Five Minutes with Rex Jones

May 26, 2010

Rex Jones is the product manager in German interest rate options at Eurex. JLN Options Newsletter editor Sarah Rudolph spoke with him about the recent launch of options on the VSTOXX index and what’s next for the exchange’s volatility and variance products. (“The VSTOXX Index is based on EURO STOXX 50 realtime options prices and is designed to reflect the market expectations of near-term volatility by measuring the square root of the implied variance across all options of a given time to expiration.” – STOXX web site)

Q: When did Eurex launch options on the VSTOXX index?

A: We launched the options on the volatility index VSTOXX on March 22 of this year. It gives investors the ability to trade volatility derived from EURO STOXX 50 options, probably the most liquid options out there – it is the blue chip Euro zone benchmark index.

Q: Were you the main person behind the development of this new product?

A: Yes, I was responsible for the development of options on VSTOXX. This launch follows the relaunch of the VSTOXX mini futures product. Last year after the conundrum of 2008, when things calmed down, we spoke to players in the market and then re-launched the futures on the VSTOXX. We reduced the contract multiplier to 100 euros per volatility index point, based on client feedback that the previous size of 1,000 euros was too big.

The most significant development on the futures side was continuing market making support of institutional trading needs. That started with the market maker support from Dominicé Asset Management, who were joined by Barclays Capital earlier this year. I think this gave us the basis with the underlying out there, to launch options on the VSTOXX, providing market makers with delta hedging opportunities.

We’ve seen some pretty good flows from the institutional side, where bankers are arranging trades for their hedge fund clients who want to trade volatility derived from the EURO STOXX 50 options. A handful of banks are making risk prices and providing execution services; so far we’ve seen trade sizes as big as 10,000 lots.

Q: How much of the trading in these products is screen-based?

A: We have screen liquidity that you can look up on Eurex and Bloomberg through the options monitor, and JP Morgan is our market maker. In Europe, you not only trade on screen but banks are willing to make price offers for block trading. The trades are pre-arranged bilaterally and then entered into the system for central clearing via Eurex Clearing. This is traded volume and accessible liquidity. By contrast, in the US, most options by regulatory mandate go through an online venue.

At Eurex, people can trade either way – on screen or through pre-arranged trades – but banks can also trade amongst themselves, so there is also a true over-the-counter market in Europe for vanilla exchange look-alike options.

We see a ratio of about 50-50 between screen and institutional-sized block trades for equity options. With fixed-income options it’s about 75-25. In the new VSTOXX options the ratio is 85 percent as block trades and 15 percent on screen.

Q: What was the spur for developing these futures and options products?

A: For that we need to look into the past and consider the European market in context of trading volatility and variance. The US market quickly developed into an exchange traded market with the launch of VIX options in 2006. At that time the European markets were more focused on offering OTC variance swaps.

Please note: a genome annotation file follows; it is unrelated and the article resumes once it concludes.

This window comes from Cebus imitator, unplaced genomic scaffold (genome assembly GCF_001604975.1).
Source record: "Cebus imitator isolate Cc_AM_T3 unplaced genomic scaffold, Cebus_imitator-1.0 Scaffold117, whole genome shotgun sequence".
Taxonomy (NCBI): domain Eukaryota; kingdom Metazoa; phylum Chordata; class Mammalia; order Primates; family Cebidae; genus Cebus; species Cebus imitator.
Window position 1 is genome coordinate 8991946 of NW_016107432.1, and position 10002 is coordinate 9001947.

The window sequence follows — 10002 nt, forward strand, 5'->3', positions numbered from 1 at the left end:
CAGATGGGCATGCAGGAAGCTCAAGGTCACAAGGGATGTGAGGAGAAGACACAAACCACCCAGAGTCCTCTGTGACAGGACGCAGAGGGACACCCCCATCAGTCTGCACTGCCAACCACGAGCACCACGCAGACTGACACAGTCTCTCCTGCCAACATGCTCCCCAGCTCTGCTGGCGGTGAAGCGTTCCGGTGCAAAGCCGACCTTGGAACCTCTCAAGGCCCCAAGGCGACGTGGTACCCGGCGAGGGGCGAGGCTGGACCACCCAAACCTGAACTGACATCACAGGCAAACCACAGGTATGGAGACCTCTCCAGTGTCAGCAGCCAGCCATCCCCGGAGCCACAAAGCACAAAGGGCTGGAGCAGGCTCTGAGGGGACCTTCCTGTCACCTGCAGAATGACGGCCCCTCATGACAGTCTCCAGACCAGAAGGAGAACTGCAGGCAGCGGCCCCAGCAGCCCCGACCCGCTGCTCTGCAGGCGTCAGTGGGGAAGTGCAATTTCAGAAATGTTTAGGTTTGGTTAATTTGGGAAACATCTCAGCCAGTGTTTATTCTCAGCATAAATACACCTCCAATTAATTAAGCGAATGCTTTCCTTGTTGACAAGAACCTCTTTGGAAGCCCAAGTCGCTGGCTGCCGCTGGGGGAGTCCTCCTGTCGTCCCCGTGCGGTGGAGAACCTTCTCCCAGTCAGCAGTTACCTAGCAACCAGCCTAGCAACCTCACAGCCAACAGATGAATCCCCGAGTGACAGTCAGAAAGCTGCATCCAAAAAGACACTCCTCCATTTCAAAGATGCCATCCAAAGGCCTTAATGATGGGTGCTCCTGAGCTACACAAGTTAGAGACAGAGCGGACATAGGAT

At the end of 2008 the crisis arose that changed that. There were two types of positions after the Lehman crisis hit and volatility severely spiked. Some volatility arbitrage funds had to shut down after they’d been accustomed to selling implied versus realized volatility. Some players suffered losses, but more importantly, the way these OTC deals were structured is you traded directly against your bank – and that was a risk exposure. The banks were not willing to take on the risk exposure of their clients, and the clients didn’t want to take on risks with banks, which were subject to credit risk. Counterparty risk became real.

Credit lines are now used more cautiously under stricter regulations, and this opened a window of opportunity to establish an exchange-listed and centrally cleared product in this segment. That has increased the probability of success for any exchange traded derivative contract.

Q: Have the contracts been successful so far?

A: Eurex had listed VSTOXX futures initially in September 2005 but had not had much luck with the product until last year. In the first two months we’ve had a daily average of 8.5 thousand contracts in options on VSTOXX. On Wednesday May 19, open interest was at 180,000 contracts prior to expiry of May VSTOXX options. 60,000 of that expired and open interest today is at 125,000. Trading over the last days was quite good so that number should be back up to above 150,000 soon.

Q: Are there any changes ahead for this product?

A: Our next move will be in the number of available contract months. We’ll start off with VSTOXX futures, because we have client requests for more contract months to express longer termed views. After the launch of these new VSTOXX futures contract months, we’re anticipating a similar development and options to follow. Futures on the VSTOXX currently stand at 15,000 contracts open interest and trade about 1400 contracts per day.

Right now we have 3 monthly expiries and 1 quarterly expiration. We hope to extend that to 7 consecutive monthly expiries in June.

Volatility is definitely an established asset class in the US and we’re looking to bring that success to Europe. The first liquidity developments have been promising and we’re pushing the products to our member base and institutional clients.

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